Unsurprisingly, his version of the Bible quickly became a bestseller. Many people in England were devoutly religious and eager to experience the word of God for themselves. While most people couldn’t read, they could always find someone who could read Wycliffe’s work to them.
There are two different versions of the Wycliffe Bible. The first was released during Wycliffe’s lifetime. It is a word-for-word, literal translation of the Latin vulgate with very few if any deviations.
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It included the standard biblical text, the Apocrypha (or deuterocanonical texts to the Roman Catholics, additional biblical stories which fall outside the strict canon) as well as 3 Esdras and Paul’s epistle to the Laodiceans.
The second version was released 10 to 12 years after Wycliffe’s death and was translated by John Purvey. In the first version, some parts of the texts were confusing or almost meaningless thanks to the text’s word-for-word style of translation (try using google translate to translate the same text multiple times and see how much sense it makes). The second version of the Bible aimed to solve these issues by using proper idiomatic English as part of the translation process.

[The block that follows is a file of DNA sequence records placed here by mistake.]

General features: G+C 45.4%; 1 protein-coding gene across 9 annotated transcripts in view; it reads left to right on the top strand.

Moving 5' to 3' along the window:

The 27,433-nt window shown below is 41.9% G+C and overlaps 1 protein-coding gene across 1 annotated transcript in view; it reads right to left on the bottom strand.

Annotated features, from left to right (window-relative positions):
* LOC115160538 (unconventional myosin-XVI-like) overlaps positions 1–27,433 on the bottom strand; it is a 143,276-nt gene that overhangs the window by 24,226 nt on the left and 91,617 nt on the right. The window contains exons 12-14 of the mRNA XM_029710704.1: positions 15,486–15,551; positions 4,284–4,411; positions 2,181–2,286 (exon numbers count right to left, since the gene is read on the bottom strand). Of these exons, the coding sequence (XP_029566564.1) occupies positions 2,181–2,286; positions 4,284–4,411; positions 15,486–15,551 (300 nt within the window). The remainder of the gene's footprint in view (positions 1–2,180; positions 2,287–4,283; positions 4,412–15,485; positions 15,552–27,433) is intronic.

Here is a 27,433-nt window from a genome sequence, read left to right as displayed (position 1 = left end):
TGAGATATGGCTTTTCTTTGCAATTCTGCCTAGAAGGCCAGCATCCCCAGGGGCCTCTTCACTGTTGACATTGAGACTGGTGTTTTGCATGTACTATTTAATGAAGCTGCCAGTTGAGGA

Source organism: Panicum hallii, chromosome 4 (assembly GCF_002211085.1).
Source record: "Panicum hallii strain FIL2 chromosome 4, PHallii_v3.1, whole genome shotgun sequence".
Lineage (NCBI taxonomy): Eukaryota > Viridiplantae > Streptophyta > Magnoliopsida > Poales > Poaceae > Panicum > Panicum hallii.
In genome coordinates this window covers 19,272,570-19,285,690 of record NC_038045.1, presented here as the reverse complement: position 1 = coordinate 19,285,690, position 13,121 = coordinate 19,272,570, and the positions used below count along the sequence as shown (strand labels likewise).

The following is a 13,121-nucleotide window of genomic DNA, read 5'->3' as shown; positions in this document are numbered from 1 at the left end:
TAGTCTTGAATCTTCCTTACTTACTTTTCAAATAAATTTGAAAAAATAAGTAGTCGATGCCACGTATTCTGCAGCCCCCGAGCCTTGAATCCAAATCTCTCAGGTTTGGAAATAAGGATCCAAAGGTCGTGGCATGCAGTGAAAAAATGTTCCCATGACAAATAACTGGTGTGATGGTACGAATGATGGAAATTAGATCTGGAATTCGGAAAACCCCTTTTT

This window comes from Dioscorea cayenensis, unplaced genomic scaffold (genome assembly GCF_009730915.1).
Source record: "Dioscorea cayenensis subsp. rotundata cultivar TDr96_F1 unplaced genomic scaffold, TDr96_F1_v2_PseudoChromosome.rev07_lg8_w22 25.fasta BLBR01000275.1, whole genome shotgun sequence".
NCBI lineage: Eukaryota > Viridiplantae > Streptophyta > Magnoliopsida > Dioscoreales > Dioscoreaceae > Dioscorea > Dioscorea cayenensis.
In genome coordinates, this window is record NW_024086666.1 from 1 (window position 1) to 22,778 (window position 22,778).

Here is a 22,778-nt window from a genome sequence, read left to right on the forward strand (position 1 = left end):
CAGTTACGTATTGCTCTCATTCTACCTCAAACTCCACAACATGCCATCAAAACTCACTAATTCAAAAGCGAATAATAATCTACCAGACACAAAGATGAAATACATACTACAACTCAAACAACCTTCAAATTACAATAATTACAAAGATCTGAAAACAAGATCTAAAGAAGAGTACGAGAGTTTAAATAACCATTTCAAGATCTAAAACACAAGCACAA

For the most part, Wycliffe’s bibles didn’t add anything new to the version of the Bible that Catholic priests were using in their sermons all over Europe at the time. This doesn’t mean the Catholic church was happy. Not at all.
Was Wycliffe Helped?